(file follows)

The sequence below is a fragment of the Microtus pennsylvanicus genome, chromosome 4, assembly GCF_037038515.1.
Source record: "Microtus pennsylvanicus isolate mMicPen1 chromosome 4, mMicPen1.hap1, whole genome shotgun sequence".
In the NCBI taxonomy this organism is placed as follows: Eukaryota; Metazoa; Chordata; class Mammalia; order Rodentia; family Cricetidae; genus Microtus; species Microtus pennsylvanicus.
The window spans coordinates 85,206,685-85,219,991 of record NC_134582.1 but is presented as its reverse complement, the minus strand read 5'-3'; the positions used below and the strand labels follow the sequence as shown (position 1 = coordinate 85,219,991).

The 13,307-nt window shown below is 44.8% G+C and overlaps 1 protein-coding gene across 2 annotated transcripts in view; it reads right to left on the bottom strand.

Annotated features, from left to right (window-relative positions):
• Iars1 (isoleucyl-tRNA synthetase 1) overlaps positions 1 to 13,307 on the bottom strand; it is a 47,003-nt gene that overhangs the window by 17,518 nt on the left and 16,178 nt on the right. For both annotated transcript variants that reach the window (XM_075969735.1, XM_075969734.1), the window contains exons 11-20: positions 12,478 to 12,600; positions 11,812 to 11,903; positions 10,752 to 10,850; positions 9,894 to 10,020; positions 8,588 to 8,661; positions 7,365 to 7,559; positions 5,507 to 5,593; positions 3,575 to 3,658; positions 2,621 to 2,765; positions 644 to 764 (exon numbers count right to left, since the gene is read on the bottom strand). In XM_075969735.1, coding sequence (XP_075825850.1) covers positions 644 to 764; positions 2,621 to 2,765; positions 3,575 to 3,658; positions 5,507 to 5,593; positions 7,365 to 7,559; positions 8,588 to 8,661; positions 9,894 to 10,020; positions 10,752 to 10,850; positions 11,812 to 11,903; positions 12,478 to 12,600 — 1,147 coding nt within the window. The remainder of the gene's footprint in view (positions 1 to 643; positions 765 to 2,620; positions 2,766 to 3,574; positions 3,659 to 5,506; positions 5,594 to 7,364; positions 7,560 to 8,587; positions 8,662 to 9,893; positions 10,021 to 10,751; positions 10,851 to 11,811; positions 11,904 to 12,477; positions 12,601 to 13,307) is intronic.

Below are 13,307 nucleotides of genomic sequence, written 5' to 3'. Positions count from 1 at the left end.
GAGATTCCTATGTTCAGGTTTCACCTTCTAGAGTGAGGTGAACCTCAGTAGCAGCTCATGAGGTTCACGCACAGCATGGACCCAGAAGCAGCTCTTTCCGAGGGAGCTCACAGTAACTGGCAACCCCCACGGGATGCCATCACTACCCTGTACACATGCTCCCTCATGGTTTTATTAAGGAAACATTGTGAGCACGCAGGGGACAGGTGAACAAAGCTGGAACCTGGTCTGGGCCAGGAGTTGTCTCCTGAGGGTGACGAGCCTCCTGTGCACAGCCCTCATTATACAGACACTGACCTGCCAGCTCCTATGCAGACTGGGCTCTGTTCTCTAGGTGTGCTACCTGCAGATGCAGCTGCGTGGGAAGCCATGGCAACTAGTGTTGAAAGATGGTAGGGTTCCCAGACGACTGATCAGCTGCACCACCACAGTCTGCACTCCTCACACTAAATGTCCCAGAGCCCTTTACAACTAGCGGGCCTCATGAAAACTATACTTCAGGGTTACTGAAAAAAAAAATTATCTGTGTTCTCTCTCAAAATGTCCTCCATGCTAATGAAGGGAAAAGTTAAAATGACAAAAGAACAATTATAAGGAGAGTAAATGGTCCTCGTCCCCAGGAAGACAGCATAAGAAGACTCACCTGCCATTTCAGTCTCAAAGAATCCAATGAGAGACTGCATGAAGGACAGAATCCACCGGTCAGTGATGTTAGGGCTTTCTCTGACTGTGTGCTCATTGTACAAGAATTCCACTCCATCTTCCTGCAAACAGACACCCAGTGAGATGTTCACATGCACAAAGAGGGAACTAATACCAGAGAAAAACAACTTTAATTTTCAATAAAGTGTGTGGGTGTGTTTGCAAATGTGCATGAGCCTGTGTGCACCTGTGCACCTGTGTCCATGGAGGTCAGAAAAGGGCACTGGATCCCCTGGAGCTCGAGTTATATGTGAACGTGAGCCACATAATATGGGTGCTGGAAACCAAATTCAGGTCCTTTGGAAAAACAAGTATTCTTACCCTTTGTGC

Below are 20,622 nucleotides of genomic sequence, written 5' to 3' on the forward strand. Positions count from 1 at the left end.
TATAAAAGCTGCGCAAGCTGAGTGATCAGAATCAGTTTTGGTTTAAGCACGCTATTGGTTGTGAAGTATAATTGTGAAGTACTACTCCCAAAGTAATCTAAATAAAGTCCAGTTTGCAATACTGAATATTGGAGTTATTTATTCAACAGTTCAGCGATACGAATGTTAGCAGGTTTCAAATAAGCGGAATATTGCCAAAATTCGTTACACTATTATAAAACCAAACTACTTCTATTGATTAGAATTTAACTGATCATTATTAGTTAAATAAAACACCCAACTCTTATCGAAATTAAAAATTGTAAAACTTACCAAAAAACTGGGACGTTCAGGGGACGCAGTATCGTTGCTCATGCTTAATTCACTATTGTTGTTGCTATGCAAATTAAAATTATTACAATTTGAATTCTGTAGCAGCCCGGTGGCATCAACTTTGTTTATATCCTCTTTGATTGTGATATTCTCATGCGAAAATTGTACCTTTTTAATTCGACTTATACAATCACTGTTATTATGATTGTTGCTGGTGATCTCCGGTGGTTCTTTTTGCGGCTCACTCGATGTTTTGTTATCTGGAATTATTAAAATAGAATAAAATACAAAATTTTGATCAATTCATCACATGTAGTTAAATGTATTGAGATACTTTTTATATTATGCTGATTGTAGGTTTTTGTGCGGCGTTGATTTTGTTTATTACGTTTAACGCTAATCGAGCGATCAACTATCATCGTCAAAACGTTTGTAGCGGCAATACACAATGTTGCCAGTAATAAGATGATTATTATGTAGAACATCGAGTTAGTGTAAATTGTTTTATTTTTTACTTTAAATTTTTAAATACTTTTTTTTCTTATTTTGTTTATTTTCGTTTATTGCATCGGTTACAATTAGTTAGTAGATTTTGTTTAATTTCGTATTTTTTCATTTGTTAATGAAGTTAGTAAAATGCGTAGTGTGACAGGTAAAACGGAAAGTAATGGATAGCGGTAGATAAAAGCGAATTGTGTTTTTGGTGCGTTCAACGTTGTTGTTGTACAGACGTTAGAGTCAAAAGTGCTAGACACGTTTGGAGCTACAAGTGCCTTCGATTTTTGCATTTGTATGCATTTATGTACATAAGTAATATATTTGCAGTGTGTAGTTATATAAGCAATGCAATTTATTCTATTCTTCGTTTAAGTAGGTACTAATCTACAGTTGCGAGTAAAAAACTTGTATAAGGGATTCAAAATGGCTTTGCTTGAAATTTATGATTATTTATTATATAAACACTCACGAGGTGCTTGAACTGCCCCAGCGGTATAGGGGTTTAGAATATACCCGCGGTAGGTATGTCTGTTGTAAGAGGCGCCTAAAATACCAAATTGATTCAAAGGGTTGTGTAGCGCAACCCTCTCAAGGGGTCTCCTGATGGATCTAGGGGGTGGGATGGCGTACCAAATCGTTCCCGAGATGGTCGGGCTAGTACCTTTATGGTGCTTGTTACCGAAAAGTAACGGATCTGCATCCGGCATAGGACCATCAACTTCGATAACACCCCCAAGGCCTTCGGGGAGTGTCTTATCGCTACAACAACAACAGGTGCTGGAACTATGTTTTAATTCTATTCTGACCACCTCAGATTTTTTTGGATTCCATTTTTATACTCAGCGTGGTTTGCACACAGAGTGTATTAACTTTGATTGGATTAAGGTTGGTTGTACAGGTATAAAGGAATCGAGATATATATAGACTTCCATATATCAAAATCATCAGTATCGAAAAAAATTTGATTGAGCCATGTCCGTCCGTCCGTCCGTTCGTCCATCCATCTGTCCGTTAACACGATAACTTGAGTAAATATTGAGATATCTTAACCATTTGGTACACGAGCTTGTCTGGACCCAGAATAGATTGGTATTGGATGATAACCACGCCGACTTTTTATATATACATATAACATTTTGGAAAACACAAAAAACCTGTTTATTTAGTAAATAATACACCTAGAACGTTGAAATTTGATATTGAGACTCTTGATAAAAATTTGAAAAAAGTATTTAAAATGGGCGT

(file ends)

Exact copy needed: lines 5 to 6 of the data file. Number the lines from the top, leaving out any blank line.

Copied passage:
The 13,307-nt window shown below is 44.8% G+C and overlaps 1 protein-coding gene across 2 annotated transcripts in view; it reads right to left on the bottom strand.

Annotated features, from left to right (window-relative positions):